I am going briefly atone for all of the times I have disparaged my smart phone (generally for being to slow with internet connection). It permits me to write Music Court posts on the train going to work, and I must thank it for that.
It has been a busy last few days for all Music Court writers. Since Thanksgiving break is right around the corner, this is unsurprising. Trust me. If I could, I would write more and more. Luckily, Peepirate and Okocim have been able to provide cogent posts on a consistent basis. I am thankful for that.
They say a picture is worth a thousand words. Well, this photo perfectly portrays my usual Fall Sunday.
And, yes, while I do enjoy watching my fair share of football (fantasy football implications), because of the mediocre play of the NY Jets (and the fact that they rarely play on Sunday afternoons it seems), the entire act has become slightly trite. That’s why it was enjoyable to change it up this past Sunday.
Rebecca (my girlfriend) and I visited my stressed first year medschool buddy Josh and his girlfriend Amanda (both of Music Court fame) in Greenwich village. It was a rare opportunity to see the duo, what with Amanda still in her senior year at Binghamton and Josh buried up to his neck in medical terms and practices. Our city pursuit? The Ron Pope concert at Dominion on Lafeyette.
I love small bar/venues. There is a cozy intimacy that spawns from the dim-lit bar, low cushioned seats, and open concert floor. It is particularly exquisite when the space is not cramped. Luckily, the venue took on this well balanced flavor on Sunday night, and, because of space, the sound remained vibrant and decently mixed through the night. If it wasn’t for some dude consistently ripping violent, odorous, mexican-food farts throughout our stay, the venue would have only taken on the aroma of yeast, hops, and cologne, like that of an uppity bar, and that would have been just fine.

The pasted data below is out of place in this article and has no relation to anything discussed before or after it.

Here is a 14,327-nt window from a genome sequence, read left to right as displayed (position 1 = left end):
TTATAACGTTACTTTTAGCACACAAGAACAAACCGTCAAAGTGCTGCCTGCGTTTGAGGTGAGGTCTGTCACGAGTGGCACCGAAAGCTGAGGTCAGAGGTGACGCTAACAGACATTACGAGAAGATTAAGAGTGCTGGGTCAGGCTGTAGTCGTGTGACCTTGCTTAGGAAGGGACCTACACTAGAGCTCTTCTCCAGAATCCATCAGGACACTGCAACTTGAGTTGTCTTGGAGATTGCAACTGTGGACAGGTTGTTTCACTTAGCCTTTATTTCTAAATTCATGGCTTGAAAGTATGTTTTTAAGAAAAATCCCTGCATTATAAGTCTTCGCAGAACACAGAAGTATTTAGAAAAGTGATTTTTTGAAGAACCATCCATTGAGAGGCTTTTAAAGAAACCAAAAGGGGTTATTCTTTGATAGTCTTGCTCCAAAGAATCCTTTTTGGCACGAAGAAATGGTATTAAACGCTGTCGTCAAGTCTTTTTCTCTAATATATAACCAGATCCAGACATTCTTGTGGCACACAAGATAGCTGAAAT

Ron Pope came on after two singer/songwriter opening acts. But while these acts filled the same broad genre, it is important to cite their differences. Let me premise this opening act review by assuring you that they are both worth a listen.
- Alexis Babini
Alexis Babini does not like being compared with John Mayer. At least that’s what he told the Dominion crowd in the middle of his setlist. An iTunes review labeled him as a Mayer-like artist. Don’t worry, Mr. Babini. I have no intention of comparing you to John Mayer. I actually think that label is wrong. Babini, a 24-year-old musician from New York, fits comfortably into the singer-songwriter genre, yes, and while that can make him like Mayer, his distinct pleasant vocal and acoustic flavoring, makes him different.
Babini, proficient in guitar and piano, fits the mold of a Joshua Radin/Joshua James folk musician, with catchy, head-bopping, creative rhythms. His music is accessible and it evoked smiles from the crowd. I think that was the most important aspect of his performance. I must admit that after he tackled his first few songs, Amanda turned to our group and exclaimed, “He sounds like Paul Simon,” and pretty much right after that Babini sampled “Cecilia.” We exchanged glances and started to hysterically laugh. Credit to Amanda. He elicited smiles from the crowd and even engendered a call-and-response sing-along in his song “Smoke.”